Link Posted: 11/16/2001 5:39:49 PM EDT
Originally Posted By jhasz: I think I may be again soon, but so far no problems. My employer really wants to get me onto direct deposit.
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Shud-d-d-d-der!
consider it a visual aid to me in knowing how much I have.
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It's not money, and it is worthless to you if his bank won't cash it. The new requirements for cashing a business check over the counter are a matter of contract between the employer and his bank; the employee is not liable for them. If you have an account, then whether you have direct deposit or not, you are liable for those rules too.
I suppose that one could bypass the problems you are having through direct deposit, but methinks this defeats certain other actions you don't wish to participate it - such as maintaining an account?
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It creates an incredibly worse situation.
And yes, it only makes sense that you have only been paind when you have actual spendable cash money in your hands... or in your account.
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It not only "makes sense", it is the doctrine of legal tender: "No one may be compelled to accept anything other than legal tender in payment of debt." Almost the entire commercial code is based on that doctrine. If we lose that doctrine, we no longer have any rights at all, because we can't economically survive unless we get with whatever political agenda is the current fad.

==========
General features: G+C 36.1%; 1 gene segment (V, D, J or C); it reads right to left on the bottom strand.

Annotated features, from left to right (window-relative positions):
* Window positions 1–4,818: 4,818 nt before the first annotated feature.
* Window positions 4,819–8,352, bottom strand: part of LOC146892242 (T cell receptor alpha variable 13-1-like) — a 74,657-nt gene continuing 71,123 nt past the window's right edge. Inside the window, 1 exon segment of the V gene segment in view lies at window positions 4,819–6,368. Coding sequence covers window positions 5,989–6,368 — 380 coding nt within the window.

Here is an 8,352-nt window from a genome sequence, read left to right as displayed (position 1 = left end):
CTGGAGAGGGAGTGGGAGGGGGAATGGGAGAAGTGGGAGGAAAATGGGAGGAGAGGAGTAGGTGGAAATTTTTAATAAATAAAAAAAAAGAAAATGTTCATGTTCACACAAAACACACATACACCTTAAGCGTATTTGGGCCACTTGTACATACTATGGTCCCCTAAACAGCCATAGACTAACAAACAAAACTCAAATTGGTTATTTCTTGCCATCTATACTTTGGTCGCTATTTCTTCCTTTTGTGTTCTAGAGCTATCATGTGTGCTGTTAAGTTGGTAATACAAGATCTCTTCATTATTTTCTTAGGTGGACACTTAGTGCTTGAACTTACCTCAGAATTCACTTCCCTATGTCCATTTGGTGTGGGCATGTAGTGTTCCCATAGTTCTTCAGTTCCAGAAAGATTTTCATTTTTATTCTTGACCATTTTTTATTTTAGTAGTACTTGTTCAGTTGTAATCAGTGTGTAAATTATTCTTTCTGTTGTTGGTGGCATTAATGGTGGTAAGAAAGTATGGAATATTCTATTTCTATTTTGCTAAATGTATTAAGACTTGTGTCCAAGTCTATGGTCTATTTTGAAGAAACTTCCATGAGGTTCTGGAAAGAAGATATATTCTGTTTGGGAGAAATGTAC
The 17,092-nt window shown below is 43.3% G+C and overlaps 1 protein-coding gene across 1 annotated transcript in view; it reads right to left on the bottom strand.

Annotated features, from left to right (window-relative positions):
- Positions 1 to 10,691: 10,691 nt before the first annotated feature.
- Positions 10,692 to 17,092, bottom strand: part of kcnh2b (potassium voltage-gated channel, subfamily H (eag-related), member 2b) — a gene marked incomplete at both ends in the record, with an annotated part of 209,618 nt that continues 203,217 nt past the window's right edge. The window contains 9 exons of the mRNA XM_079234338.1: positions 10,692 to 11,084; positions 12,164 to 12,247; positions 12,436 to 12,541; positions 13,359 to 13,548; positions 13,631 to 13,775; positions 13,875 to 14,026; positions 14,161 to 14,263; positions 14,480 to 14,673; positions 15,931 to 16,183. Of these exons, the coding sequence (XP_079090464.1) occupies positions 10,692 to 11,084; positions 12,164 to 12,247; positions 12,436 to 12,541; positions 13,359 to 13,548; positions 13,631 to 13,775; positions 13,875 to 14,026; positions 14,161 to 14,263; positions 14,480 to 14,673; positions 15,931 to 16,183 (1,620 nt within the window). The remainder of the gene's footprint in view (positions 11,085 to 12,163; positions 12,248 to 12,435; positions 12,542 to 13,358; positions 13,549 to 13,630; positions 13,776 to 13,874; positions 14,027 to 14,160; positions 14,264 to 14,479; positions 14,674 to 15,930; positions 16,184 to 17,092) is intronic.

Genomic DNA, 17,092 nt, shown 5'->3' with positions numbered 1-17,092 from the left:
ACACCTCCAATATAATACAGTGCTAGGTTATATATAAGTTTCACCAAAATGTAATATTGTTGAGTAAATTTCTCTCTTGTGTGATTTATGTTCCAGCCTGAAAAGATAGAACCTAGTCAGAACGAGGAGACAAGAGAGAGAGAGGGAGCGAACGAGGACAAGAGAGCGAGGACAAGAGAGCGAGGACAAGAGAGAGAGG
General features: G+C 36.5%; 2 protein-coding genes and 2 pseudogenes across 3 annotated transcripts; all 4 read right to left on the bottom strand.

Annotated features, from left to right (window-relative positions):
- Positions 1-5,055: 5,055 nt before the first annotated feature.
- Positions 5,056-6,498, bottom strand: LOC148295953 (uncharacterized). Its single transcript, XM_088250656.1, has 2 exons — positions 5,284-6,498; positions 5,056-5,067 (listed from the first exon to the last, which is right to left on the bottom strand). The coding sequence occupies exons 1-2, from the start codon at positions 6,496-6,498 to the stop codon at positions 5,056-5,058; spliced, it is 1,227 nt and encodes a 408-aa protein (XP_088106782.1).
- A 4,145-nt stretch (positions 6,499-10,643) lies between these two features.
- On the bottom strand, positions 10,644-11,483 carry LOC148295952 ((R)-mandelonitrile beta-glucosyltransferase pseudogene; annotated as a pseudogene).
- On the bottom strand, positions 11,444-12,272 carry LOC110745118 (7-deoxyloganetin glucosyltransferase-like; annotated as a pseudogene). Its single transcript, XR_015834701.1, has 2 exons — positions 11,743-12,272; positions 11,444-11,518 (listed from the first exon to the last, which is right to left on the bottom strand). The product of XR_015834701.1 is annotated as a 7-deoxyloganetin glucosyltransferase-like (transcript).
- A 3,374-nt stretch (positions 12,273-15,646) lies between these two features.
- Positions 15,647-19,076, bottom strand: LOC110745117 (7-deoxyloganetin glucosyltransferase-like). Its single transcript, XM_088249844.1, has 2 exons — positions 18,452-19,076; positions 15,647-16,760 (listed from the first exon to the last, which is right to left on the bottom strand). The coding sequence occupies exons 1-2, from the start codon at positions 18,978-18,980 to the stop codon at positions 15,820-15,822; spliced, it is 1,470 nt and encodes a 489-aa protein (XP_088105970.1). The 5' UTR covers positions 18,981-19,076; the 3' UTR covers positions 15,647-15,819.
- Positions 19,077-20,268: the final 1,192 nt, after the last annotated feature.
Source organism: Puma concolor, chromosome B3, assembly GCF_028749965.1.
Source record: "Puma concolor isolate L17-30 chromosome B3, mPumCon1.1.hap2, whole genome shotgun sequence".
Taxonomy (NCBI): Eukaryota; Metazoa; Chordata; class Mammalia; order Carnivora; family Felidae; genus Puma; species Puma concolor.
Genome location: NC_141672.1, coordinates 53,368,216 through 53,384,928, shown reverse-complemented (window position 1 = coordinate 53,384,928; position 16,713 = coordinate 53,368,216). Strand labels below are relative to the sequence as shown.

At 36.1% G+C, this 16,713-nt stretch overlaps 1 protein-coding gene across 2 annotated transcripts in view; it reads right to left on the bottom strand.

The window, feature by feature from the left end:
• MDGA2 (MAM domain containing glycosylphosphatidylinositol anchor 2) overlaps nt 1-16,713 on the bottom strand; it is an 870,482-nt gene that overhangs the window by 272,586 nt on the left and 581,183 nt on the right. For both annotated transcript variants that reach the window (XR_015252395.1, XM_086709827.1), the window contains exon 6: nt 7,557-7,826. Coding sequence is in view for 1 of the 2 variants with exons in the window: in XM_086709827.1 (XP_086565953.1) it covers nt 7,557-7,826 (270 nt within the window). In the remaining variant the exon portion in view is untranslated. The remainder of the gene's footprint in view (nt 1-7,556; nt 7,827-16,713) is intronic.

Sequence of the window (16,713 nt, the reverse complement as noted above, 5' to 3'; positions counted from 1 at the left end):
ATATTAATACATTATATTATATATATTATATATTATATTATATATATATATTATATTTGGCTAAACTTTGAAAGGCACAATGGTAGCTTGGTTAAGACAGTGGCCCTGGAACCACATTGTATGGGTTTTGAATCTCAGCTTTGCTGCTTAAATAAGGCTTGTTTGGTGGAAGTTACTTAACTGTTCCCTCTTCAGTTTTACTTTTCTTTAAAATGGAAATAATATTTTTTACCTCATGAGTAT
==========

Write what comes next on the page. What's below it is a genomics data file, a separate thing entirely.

I can see how this would scare the life out of some... perhaps not the employer - because if the check were good, what does he care, as long as the bank cashes it - but the bank! Think of all the fees they'd have to forgo! just for dealing with a simple transaction like cashing a check!
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They have not collected those fees ever, until recently -- July of this year. They aren't scared because of missing out on those fees; they are scared because I am going to knock their entire cashless society into a cocked hat.
And then, the gov't without that fingerprint, they'll loose some control...
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They will lose their objective of a totally cashless society in which taxes may be confiscated at will and without permission and without paperwork and without recourse, and if you engage in some unapproved activity, you don't eat.
I'd be interested to know how this turns out. Keep me posted, if you would - thanks. Edited to add the following question (rhetorical in nature mostly) I wonder what the situation is if one is employed by a larger company and the check is drawn on an out of state bank? How would one go about cashing the check [b]at the employers bank?[/b] I'd hate to have to travel to Texas to cash my paycheck (that's where mine is drawn)